2013 Ann Schreiber Grant Recipient – Yin Wang
Yin Wang, PhD
Mayo Clinic Jacksonville
Protein Kinase C iota is a Novel Therapeutic Target for Ovarian Cancer Treatment
Ovarian cancer is still a grave danger to modern society. Factors contributing to this high mortality rate include late diagnosis, ineffective treatment, and a high relapse rate after initial response to conventional therapy. Researchers have found that the highly tumorigenic drug-resistant population of cells in ovarian tumors, which is also named cancer stem-like cells (CSCs), can be linked with high relapse rate. Therefore, targeting those deadly CSCs is a promising way to improve the treatment for ovarian cancer. We previously discovered that an enzyme called protein kinase C iota (PKC iota) is highly linked with human lung cancer, and is required for lung tumor to grow. Thus, we hypothesize that inhibiting PKC iota will be an effective strategy for treating ovarian cancer. To this end, we have identified the FDA-approved drugs, aurothiomalate and auranofin, as potent and selective PKC iota inhibitors. We are currently conducting phase I/II clinical trials of these compounds for treatment of lung and ovarian cancer. In this application, we propose to find how PKC iota promotes the development of ovarian cancer, and we will confirm the link between PKC iota and ovarian CSCs. Finally, we will use our newly-discovered drugs to test their therapeutic effects against ovarian cancer.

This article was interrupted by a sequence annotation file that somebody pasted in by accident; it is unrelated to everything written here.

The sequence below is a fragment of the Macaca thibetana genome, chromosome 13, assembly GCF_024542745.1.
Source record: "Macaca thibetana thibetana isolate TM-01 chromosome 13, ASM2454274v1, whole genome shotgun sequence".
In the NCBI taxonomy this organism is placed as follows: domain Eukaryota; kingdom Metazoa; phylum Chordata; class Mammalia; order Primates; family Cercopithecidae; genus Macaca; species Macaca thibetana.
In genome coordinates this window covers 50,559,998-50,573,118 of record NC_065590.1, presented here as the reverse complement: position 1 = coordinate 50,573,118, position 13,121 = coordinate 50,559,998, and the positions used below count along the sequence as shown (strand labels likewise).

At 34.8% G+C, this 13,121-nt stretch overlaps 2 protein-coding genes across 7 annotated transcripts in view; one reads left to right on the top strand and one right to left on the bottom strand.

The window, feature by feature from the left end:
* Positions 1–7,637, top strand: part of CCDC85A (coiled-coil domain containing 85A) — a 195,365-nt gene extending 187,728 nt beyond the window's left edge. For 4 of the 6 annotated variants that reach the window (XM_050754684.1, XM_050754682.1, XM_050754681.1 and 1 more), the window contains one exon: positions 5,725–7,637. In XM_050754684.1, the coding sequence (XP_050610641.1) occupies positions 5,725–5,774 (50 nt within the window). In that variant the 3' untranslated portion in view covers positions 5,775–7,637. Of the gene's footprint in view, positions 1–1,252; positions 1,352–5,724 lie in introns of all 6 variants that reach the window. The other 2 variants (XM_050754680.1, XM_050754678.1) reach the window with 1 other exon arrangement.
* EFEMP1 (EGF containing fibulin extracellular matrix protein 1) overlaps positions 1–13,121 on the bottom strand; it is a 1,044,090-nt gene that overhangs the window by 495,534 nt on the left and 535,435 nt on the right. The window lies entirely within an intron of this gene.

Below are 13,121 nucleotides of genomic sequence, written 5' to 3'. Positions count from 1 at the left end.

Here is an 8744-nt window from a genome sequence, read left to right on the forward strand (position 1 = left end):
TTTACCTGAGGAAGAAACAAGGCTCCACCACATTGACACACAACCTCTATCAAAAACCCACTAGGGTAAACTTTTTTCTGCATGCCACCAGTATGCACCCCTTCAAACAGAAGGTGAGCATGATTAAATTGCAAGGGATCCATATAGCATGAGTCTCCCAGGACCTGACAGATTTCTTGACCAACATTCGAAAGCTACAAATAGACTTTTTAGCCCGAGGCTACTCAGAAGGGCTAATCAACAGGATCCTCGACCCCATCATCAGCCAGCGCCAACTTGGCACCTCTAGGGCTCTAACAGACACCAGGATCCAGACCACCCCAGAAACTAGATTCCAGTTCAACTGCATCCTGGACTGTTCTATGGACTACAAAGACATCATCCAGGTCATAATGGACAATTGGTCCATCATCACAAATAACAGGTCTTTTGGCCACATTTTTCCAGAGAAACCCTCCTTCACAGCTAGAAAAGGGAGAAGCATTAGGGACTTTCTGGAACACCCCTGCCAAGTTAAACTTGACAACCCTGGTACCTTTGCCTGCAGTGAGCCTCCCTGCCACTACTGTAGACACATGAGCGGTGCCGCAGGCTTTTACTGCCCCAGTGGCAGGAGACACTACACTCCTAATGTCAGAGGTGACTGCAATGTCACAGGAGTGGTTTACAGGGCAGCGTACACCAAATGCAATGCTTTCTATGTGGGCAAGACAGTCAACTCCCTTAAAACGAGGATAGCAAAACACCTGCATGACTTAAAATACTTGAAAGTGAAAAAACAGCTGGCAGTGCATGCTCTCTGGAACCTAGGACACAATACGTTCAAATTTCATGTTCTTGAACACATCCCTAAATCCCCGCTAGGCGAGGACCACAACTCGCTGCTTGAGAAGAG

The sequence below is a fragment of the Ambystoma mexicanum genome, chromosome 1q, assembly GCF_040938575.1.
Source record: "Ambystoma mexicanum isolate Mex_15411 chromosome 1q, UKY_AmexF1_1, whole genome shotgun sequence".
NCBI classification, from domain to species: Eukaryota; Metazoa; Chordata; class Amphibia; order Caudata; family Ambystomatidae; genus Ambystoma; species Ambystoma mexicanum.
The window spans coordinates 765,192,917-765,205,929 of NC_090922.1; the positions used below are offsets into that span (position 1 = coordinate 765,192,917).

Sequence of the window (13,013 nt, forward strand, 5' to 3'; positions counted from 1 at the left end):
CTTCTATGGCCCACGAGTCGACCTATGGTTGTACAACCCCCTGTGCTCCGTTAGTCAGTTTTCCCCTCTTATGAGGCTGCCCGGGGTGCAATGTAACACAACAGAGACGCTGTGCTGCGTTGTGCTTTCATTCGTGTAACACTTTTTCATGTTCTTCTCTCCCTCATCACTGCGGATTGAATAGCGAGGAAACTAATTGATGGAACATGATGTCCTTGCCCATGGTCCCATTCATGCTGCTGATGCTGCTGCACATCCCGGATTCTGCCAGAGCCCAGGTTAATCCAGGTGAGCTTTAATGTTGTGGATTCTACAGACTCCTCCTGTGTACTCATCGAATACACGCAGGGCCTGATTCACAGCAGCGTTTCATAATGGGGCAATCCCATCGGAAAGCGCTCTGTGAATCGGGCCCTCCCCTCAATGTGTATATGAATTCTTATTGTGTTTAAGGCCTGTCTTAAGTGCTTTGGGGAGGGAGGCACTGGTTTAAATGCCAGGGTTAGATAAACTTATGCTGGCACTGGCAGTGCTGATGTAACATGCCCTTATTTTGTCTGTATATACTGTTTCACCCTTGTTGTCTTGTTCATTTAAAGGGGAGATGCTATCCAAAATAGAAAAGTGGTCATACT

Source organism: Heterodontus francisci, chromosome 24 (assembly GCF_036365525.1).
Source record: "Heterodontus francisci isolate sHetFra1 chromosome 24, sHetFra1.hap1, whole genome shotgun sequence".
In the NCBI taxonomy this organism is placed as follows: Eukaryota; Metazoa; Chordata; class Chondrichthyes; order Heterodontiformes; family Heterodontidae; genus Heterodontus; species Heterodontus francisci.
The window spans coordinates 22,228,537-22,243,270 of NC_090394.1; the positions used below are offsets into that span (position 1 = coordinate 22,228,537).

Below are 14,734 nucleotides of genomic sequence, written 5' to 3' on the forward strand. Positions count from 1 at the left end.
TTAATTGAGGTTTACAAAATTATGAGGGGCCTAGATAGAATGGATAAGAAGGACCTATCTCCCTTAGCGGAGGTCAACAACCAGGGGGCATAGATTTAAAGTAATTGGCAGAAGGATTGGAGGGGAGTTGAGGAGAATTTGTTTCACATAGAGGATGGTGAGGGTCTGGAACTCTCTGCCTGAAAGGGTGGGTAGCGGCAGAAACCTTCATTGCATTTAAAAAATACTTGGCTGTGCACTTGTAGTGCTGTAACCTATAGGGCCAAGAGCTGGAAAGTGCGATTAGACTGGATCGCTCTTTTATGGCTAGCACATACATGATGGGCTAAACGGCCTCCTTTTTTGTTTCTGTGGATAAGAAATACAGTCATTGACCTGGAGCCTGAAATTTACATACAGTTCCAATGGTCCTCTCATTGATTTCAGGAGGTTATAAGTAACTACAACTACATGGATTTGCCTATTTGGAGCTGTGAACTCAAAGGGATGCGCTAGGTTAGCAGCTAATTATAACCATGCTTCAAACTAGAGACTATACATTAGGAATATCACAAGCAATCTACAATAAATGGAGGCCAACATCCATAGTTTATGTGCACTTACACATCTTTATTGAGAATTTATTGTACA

Dr. Yin Wang is currently a postdoctoral fellow in the laboratory of Dr. Alan P. Fields at Mayo Clinic. He obtained his B.S. degree at National Chung Hsing University, Taiwan and received a M.S. degree from the Institute of Bioscience and Biotechnology at National Taiwan Ocean University, Taiwan. He was awarded an Othmer Fellowship and completed his Ph.D. in Biochemistry at University of Nebraska-Lincoln. Since he joined the cancer research center at Mayo Clinic, his research focused on understanding the molecular mechanism behind ovarian cancer tumorigenesis and investigating optimal therapeutic targets for treating ovarian cancer.
This grant was made possible through the generous support of Phil and Judy Messing, in memory of Carol S. Messing.